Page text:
How to Install Moen Shower Valve

Moen offers consumers a simple cartridge system suitable for a wide variety of single-handle valve bodies used in bathroom sinks, kitchen sinks, tubs and showers. Despite having expensive cartridges, Moen’s system is worth the investment, as it lasts a very long time. The company also continues to make the same parts used in valve bodies that are 40 years old. This means finding replacement parts would not be a problem.

Installation and replacement are best done by professional plumbers, especially if you’re not confident with your handyman skills. But if you know you can handle it, go ahead.

How to Install a One-Handle Posi-Temp® Shower Valve: Pex to Pex

What is great about Moen Posi-Temp Valve is that it has both threaded and soldered connections, making it suitable for a wide range of plumbing, such as copper, IPS (galvanized steel), CPVC and PEX.

Tools You Will Need

  • Adjustable pliers
  • Adjustable wrench
  • Crimping tool
  • Caulk
  • Phillips screwdriver
  • PEX tube cutter
  • Plumber’s Putty
  • Safety Glasses
  • Tape measure
  • Thermometer
  • Thread seal tape
  • Torch and Lead-free solder kit

You may also need to buy plumbing parts, such as female threaded to PEX adapters, PEX and copper couplings, copper and PEX tubing and crimp rings.

Installation Steps

1. Shut off the main water valve, and locate your plumbing access panel. Ask your local plumber if you don’t know where to find them.

2. Attach the plaster ground, which will be positioned to your tub wall, to the shower valve. Make sure that the valve will be positioned 32 inches from the floor of the tub, to ensure proper operation.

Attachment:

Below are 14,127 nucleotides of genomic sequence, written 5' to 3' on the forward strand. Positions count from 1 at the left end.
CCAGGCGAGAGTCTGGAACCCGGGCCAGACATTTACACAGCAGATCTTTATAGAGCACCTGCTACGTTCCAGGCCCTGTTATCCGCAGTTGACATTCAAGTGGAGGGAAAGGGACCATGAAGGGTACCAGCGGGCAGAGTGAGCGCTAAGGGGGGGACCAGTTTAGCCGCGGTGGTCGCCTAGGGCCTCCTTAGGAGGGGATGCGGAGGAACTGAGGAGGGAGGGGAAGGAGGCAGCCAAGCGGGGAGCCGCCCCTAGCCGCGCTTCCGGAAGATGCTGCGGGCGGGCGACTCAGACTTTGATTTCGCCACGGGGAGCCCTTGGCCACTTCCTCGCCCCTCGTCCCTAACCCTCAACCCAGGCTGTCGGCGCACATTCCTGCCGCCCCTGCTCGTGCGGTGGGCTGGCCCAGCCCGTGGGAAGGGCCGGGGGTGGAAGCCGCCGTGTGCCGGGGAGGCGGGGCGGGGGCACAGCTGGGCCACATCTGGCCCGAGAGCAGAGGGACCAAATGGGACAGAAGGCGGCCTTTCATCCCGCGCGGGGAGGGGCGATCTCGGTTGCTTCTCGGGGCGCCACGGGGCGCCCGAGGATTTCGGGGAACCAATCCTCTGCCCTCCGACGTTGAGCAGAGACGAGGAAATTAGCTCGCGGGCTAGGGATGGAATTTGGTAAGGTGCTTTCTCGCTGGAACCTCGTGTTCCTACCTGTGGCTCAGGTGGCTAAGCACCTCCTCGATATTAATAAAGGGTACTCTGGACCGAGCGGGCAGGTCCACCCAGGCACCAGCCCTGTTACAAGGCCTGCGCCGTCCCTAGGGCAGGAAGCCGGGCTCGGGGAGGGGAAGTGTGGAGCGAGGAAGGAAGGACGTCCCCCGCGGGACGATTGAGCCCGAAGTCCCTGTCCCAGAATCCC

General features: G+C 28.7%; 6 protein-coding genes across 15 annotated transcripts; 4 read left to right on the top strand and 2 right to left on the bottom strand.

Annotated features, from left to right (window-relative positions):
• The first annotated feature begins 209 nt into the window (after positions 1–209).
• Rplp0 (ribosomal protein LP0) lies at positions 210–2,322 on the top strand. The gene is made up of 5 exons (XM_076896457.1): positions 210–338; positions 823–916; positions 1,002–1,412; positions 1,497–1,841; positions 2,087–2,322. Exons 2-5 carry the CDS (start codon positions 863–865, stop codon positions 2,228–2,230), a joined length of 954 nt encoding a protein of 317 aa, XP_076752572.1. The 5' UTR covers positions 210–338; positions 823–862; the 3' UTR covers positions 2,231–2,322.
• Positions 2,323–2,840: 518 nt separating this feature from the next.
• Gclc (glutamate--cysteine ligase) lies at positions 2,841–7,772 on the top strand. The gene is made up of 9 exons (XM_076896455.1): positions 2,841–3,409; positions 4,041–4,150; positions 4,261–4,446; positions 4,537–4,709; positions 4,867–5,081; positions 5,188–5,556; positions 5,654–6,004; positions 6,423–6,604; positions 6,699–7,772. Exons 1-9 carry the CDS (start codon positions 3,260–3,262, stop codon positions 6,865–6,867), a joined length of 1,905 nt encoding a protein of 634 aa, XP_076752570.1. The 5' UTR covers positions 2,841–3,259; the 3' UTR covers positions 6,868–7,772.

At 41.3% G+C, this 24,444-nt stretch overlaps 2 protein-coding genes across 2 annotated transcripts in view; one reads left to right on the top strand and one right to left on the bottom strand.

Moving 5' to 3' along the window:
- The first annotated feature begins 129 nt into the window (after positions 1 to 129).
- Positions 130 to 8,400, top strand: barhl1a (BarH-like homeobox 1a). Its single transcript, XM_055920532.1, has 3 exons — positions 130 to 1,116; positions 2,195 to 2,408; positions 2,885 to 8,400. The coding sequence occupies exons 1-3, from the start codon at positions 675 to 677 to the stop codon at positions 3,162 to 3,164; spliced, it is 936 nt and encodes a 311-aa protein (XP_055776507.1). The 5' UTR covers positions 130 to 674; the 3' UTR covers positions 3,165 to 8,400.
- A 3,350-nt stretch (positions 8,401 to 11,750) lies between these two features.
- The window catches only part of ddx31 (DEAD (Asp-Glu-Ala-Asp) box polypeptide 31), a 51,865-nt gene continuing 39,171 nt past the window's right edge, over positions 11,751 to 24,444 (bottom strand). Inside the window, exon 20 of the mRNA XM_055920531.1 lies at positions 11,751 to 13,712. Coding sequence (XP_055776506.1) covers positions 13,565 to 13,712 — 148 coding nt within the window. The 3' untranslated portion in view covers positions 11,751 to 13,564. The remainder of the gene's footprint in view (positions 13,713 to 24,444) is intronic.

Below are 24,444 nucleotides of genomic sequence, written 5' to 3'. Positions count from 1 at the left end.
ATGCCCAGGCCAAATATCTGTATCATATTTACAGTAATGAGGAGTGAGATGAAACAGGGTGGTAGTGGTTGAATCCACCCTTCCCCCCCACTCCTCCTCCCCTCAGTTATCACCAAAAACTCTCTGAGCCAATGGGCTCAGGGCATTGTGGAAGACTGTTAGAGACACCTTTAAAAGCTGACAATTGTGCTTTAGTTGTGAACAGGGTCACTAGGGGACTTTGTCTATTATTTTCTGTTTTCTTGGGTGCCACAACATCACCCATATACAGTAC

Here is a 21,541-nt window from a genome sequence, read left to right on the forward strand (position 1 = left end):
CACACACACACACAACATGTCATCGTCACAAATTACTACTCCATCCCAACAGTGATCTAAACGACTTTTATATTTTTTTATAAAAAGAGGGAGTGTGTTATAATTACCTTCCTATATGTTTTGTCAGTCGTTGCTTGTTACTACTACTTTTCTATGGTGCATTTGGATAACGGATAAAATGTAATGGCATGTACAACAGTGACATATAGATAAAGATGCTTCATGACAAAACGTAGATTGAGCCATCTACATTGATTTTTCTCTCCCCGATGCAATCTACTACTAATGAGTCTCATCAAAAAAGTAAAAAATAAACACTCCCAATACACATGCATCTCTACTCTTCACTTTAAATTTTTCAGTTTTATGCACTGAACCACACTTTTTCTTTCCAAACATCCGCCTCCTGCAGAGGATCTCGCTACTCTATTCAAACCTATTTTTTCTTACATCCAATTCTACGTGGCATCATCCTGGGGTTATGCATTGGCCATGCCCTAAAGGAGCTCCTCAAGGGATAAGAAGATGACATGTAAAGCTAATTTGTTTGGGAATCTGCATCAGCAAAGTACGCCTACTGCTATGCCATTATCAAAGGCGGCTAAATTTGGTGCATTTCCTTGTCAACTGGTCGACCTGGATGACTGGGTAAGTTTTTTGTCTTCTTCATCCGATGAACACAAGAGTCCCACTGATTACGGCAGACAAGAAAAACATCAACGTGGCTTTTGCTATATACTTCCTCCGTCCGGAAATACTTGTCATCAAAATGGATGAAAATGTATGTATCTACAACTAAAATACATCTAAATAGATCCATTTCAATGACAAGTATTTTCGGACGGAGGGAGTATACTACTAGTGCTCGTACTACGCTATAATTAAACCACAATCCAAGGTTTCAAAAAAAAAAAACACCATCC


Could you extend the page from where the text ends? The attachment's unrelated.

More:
3. Attached the new valve to the drop outlet going to your tub, using a half inch copper coupling.

4. Wrap the inlets and outlets of the valve with a thread seal tape wrapped around them in a clockwise direction. Then screw in a half-inch female threaded to PEX adapters, and then tighten using an adjustable wrench.

5. Before connecting the valves to existing shower riser outlet and hot and cold water inlet, a crimp ring should be used for each connection. Insert a coupling before adding a connecting tube. Tighten the connection by using a crimping tool.

6. Remove the cartridge from the shower valve by taking out the plaster ground, pull out the retainer clip and then remove the cartridge using pliers. You can then solder the tub drop outlet connection.

7. Turn on your home’s water supply and let the water run for about 15 seconds. Doing so will flush the system, and will tell you if there are leaks with any of the connections.

8. Turn off the water supply, and then reinsert the cartridge, with the notched side up, and then reattach the retainer clip.

9. Attach the shower flange into the wall. Make sure to wrap both ends with a thread seal tape and apply plumber’s putty on the back of the flange. Thread the shower arm into its designated area and then push the flange into the wall.

10. Screw on the shower head and tighten using the wrench. Then, install the tub spout.

11. To install the shower valve, slide the top tube onto the valve and then screw the escutcheon in place. Make sure the hot and cold are in the right position.

12. Afterwards, test the water temperature. Make sure it is 120 degrees and below.

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